Iran to back Palestinians ‘in any way we can’: Khamenei

Iran's supreme leader said on Wednesday that Iran would support the Palestinian uprising against Israel “in any way we can”, and rejected U.S. accusations that a recent wave of Palestinian knife and car-ramming attacks amounted to “terrorism”.

Khamenei was speaking a day after U.S. Secretary of State John Kerry, during a visit to Israel and the Palestinian territories, described the spate of attacks as “terrorism” that should be condemned.

Israel and the United States have long accused Iran of supplying arms to the Palestinian Islamist group Hamas, considered by Washington as a terrorist organization. Tehran says it gives only moral, financial and humanitarian support.

“Despite all the efforts of the Arrogance (the United States) … and even with cooperation from Arab countries, the Palestinian intifada (uprising) has started in the West Bank,” state television quoted Ayatollah Ali Khamenei as saying.

“We will defend the movement of the Palestinian people with all of our existence, and in any way and as long as we can,” Khamenei reportedly told a gathering of the Basij, Iran's volunteer militia.

Khamenei criticized those who call Palestinians “terrorists” saying they were people protesting the occupation of their land.

Since Oct. 1, at least 86 Palestinians have been killed, some while carrying out lethal attacks on Israelis and others in clashes with Israeli forces. At least 19 Israelis and an American have been killed in Palestinian attacks.

The bloodshed has been fueled by Muslim agitation over increased Jewish visits to East Jerusalem's al-Aqsa mosque compound – Islam's third holiest place which is also revered by Jews as the site of two biblical-era temples.

The Palestinians are also frustrated by the failure of decades of peace talks to deliver them an independent state.

Nuclear enrichment among Iran’s ‘inalienable rights,’ new president says

Iran’s President-elect Hassan Rohani said he would strive for transparency in his country’s nuclear program but would not stop enriching uranium.

Rohani, in his first news conference following his upset victory over the weekend, also said he wants to reduce tension with the United States but would not talk directly with U.S. leaders until economic sanctions were lifted, The New York Times reported.

He said his government would continue to protect the country’s “inalienable rights,” including Iran’s nuclear rights.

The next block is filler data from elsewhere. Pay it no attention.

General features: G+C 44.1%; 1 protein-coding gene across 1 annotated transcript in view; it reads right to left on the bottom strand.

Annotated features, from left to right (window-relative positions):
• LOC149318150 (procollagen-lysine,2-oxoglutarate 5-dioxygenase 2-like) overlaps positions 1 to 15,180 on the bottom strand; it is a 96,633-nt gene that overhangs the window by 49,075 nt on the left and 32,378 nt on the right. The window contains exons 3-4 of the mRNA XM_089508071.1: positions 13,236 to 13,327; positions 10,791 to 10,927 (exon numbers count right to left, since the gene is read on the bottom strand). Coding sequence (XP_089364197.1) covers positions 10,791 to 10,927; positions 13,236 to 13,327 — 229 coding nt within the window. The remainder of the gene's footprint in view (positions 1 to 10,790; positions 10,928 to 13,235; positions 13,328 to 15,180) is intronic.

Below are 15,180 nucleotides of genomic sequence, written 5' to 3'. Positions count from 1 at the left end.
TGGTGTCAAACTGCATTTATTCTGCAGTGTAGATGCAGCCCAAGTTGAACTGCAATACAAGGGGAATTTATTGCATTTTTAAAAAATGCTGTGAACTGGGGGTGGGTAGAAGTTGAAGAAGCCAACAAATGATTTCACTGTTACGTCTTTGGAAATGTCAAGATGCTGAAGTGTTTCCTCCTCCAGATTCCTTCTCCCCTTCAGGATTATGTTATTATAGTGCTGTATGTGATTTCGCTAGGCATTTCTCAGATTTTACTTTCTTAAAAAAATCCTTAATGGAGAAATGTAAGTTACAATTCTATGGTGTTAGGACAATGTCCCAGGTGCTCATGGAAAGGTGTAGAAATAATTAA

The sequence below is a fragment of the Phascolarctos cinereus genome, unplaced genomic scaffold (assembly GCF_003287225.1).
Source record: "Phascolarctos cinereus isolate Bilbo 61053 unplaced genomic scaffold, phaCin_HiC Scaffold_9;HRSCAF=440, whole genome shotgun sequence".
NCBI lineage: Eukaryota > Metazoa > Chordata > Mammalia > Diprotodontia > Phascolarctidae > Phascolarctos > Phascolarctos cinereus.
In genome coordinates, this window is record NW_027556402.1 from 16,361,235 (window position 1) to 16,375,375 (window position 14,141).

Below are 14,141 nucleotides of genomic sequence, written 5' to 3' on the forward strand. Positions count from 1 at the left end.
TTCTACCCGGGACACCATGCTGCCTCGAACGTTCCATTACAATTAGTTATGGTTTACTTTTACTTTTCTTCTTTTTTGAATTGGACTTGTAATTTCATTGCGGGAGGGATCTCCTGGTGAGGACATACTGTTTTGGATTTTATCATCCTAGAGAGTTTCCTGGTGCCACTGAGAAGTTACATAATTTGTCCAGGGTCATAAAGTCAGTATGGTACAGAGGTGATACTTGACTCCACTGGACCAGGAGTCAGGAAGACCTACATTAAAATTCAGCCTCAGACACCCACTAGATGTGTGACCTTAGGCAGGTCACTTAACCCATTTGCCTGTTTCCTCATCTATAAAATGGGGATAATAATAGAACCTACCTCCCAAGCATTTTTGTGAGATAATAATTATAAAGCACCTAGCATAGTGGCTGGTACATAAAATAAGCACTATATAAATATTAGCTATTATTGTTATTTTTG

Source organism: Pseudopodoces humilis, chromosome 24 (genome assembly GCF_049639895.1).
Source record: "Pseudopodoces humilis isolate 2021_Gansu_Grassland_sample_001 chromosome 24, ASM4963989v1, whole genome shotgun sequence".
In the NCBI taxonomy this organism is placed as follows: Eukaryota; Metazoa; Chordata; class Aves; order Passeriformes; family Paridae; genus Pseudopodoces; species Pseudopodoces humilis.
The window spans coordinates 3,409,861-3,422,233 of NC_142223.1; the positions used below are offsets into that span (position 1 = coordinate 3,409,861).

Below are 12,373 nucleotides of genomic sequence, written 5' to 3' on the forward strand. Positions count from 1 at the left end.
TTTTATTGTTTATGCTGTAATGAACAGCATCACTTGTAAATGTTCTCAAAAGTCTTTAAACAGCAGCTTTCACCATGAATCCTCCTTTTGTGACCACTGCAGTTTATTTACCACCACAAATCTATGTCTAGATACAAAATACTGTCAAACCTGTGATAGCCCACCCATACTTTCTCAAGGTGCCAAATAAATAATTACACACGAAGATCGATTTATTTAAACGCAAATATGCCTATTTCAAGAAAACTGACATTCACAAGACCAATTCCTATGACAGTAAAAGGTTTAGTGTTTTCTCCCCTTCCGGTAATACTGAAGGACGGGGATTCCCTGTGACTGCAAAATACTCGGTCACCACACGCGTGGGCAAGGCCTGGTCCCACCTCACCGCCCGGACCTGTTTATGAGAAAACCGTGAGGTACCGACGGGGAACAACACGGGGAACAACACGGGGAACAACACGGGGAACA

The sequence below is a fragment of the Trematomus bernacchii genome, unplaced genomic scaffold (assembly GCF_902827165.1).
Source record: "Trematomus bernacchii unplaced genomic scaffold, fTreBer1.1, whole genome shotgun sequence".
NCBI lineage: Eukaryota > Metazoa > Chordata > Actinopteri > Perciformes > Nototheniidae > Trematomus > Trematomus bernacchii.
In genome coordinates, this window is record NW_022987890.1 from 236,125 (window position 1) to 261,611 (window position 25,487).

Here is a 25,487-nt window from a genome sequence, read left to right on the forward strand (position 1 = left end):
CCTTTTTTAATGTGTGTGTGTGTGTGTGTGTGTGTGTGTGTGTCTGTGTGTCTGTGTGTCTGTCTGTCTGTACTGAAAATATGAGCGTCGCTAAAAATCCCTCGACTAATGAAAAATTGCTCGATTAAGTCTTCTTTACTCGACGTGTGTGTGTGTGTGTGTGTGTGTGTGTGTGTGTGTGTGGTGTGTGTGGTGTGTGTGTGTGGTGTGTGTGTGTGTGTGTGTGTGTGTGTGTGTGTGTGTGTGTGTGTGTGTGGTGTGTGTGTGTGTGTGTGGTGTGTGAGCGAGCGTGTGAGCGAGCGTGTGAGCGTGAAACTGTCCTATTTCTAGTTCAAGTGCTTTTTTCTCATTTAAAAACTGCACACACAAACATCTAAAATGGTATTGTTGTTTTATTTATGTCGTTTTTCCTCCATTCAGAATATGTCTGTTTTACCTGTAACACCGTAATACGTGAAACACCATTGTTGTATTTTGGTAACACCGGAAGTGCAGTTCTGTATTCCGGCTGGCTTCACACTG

“First, we are ready to increase transparency and clarify our measures within the international framework,” Rohani said during the news conference. “Of course our activities are already transparent, but still we increase it. Second, we will increase the trust between Iran and the world.”

In 1994, when he served as a nuclear negotiator, Rohani agreed to suspend nuclear enrichment as a trust-building measure. He called 2013 ” a different situation.”

Rohani will take office on Aug. 3.

Iran says its nuclear program is for domestic use only; the western world believes the program is leading to a nuclear weapon.

[Iran’s president-elect Rohani:
More of the same or a bridge to the West?]

Iran’s new president still Khamenei-approved, Netanyahu says

The election of cleric Hassan Rohani as president of Iran does not change anything, since he was shortlisted by the country’s radical Supreme Leader Ayatollah Khamenei, Israeli Prime Minister Benjamin Netanyahu said.

Candidates who did not conform to Khamenei’s extremist outlook were not able to run for the presidency, Netanyahu said Sunday at the start of the weekly Cabinet meeting, a day after Rohani’s election.

Netanyahu pointed out that “among those whose candidacies he allowed was elected the candidate who was seen as less identified with the regime, who still defines the State of Israel as ‘the great Zionist Satan.’ ”

It is Khamenei who ultimately determines Iran’s nuclear policy, the Israeli leader said.

“Iran will be judged by its actions,” Netanyahu said. “If it continues to insist on developing its nuclear program, the answer needs to be very clear — stopping the nuclear program by any means.”

Rohani, who is seen as much more moderate than the incumbent Mahmoud Ahmadinejad, will take office in August after receiving slightly more than 50 percent of the vote. Some 72 percent of the 50 million eligible voters turned out.

The combative Ahmadinejad was barred from running for reelection due to term limits.

“This victory is a victory of wisdom, a victory of moderation, a victory of growth and awareness, and a victory of commitment over extremism and ill temper,” Rohani said Saturday on state television.

Israel’s Foreign Ministry said in a statement that “Iran must abide by the demands of the international community to stop its nuclear program and cease the dissemination of terror throughout the world.”

In its statement on Saturday, the White House congratulated the Iranian people for participating in the political process and “their courage in making their voices heard.” The statement said it respected their vote.

“It is our hope that the Iranian government will heed the will of the Iranian people and make responsible choices that create a better future for all Iranians,” the White House said.

On Sunday, the British newspaper The Independent reported that Iran will  send 4,000 Revolutionary Guard troops to Syria to aid President Bashar Assad against rebel forces in his country’s two-year civil war. The decision reportedly was made before the start of the presidential election.